Rettig cleared her throat. “I’m not sure how to advise you, apart from sticking with the curriculum, and making sure the parents don’t come storming down here to ask for your head — and possibly, mine — but if you can do what you’re trying to do here, with a classroom project? I mean… that’s going to be the talk of the next state conference, of the Indiana Teachers Association. Maybe even go national. You ready to be an education superstar, Jeph?”

“Maybe I ought to ask my kids the same question,” he quipped, as she indicated that their meeting was at an end. Of course he had little in the way of palpable clues to his solution, but it gnawed at him all day long. He met the new roster of kids, some of whom he recognized from near-daily sightings in hallways or in the cafeteria, some of them younger siblings of his previous pupils. He was over a week deep into his autumn, when another meeting with his congenial, alternate-universe boss provided him with a valuable clue to his deliverance.


He finished up his week by spending an entire Friday teaching — at Raymond Chiu’s version of Ramsey Middle School. This seemed like a great break in his routine, because he needed a pause in the stress of shouldering Rettig’s stress on the formal testing. It worked out that nearly all of the kids assigned to him attended his homeroom in both universes. A couple of notable exceptions had a curious logic: a scruffy slacker named Kim Anthony was not enrolled in Ray Chiu’s school, but had already become a low-fi comedic star in Janice Rettig’s; and a boy who could have been her opposite number, a severely focused math and science champion called Aaron Dash reversed her attendance formula. It seemed a nice change.

He wound up eating lunch at a table next to principal Chiu’s. Ray Chiu was an energetic man in his middle forties, with a readiness to laugh at something he found funny. It was amazing that he had not lost this trait, working with what Jeph confessed was the age group he found most challenging to teach, or even to enjoy being around — at times lazy and wide-eyed like elementary students at others ready to combat almost any reasonabloe act or statement made by a grown person. “That’s because they’re on the crossroads,” Chiu remarked, as if stating the obvious. “They’re half-and-half, like what I put in my coffee; not babies, but certainly, not older teens. You have already proven you’ve got the real skills, Jeph, if you can bridge that gap, seems to me.”

“I’m with you,” agreed Jeph, and then — he agreed, as it struck him that he was in the perfect position to put Chiu’s wisdom into action. He, Jeph Van Niftrik, straddled the multiverse, lived multiple lives at the same time. Curiosity, or in this case, desperation, whether it was to learn something, to clear his mind, even to get a new perspective, arose in him… and then he would move from one Stream into another, just think on it — and he was there.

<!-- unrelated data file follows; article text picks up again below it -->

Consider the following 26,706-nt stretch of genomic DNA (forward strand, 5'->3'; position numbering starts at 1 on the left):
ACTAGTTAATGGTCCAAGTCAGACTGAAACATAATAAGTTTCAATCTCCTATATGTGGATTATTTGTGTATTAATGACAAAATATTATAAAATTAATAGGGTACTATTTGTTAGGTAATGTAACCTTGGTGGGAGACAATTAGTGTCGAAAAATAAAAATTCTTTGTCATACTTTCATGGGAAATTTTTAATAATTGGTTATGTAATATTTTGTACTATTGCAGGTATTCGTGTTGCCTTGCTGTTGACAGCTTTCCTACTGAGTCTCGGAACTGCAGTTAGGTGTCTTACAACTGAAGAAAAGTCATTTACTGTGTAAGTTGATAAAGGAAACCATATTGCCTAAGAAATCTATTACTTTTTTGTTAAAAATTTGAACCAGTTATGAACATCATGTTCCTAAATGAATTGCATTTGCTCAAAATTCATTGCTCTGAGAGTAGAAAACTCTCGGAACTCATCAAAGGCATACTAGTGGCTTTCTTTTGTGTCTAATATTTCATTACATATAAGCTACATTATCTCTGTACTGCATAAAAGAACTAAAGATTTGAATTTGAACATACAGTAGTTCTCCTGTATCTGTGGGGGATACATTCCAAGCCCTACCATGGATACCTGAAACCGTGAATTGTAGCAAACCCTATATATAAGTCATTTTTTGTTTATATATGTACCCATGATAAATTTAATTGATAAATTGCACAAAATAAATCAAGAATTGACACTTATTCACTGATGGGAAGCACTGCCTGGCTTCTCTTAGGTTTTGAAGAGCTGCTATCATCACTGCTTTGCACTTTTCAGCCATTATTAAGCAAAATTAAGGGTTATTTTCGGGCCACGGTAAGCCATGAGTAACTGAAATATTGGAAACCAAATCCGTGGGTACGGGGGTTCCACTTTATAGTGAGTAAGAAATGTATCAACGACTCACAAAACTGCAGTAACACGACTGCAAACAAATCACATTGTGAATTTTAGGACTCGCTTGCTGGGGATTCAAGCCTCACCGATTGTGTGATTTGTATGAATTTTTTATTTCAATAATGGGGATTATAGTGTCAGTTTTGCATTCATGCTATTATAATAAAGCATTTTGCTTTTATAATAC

Upon his return to his default world, he had only to listen to that world flood him with memories of what he had done in that line, where he both had and had not been, to his recollection and his ignorance alike. It was like having a superpower, and one he wished he could share with his students. So then, it hit him: Why not ask them what they would do, with such a gift?

He ran the idea by Rettig, the following Monday, without adding an unsavory disclosure about his paranormal circumstance. “You didn’t strike me as being the sci-fi type of a person,” she observed drily, but otherwise seemed on board with his proposal to assign a writing assignment to his kids. He worked on the idea after school each night. About a month into the school year, when he felt he could wait no longer, Jeph waited for the bell to ring, the kids to take their seats, and for homeroom to begin. He cleared his throat, and began to present his quirky assignment —

Rettig diplomatically entered the room, and leaned against the far wall. Some of the kids blushed at her appearance; Kim Anthony, of course, found a way to make it amusing for her classmates, raising her hand for a high-five Rettig did not acknowledge. Jeph — Trick — could feel his heart racing. Why was this so, so pressing to him? What would he get out of it, apart from Kim’s, and others’, bafflement, disguised as snark and disdain of a typically adolescent kind?

He counted to five, then to ten, recalled a joke Principal Chiu had told him — and he began: “We’re going to try something a little different today. I would like for each of you to tell me who you all are. I mean, for each of you to tell me all of the people you are.” He waited for a blast of ridicule, but they just gazed at him, expectantly. Rettig did not move, her breath baited. Even the multiverse had to be broken down, into terms these kids could understand. Jeph baited the hook with the magic phrase: Extra credit.

© Eric Wolf 2022.

[[Roam the multiverse with Trick:]

Short StorySci FiHumorFantasy

About the Creator

Eric Wolf

Ink-slinger. Photo-grapher. Earth-ling. These are Stories of the Fantastic and the Mundane. Space, time, superheroes and shapeshifters. 'Wolf' thumbnail: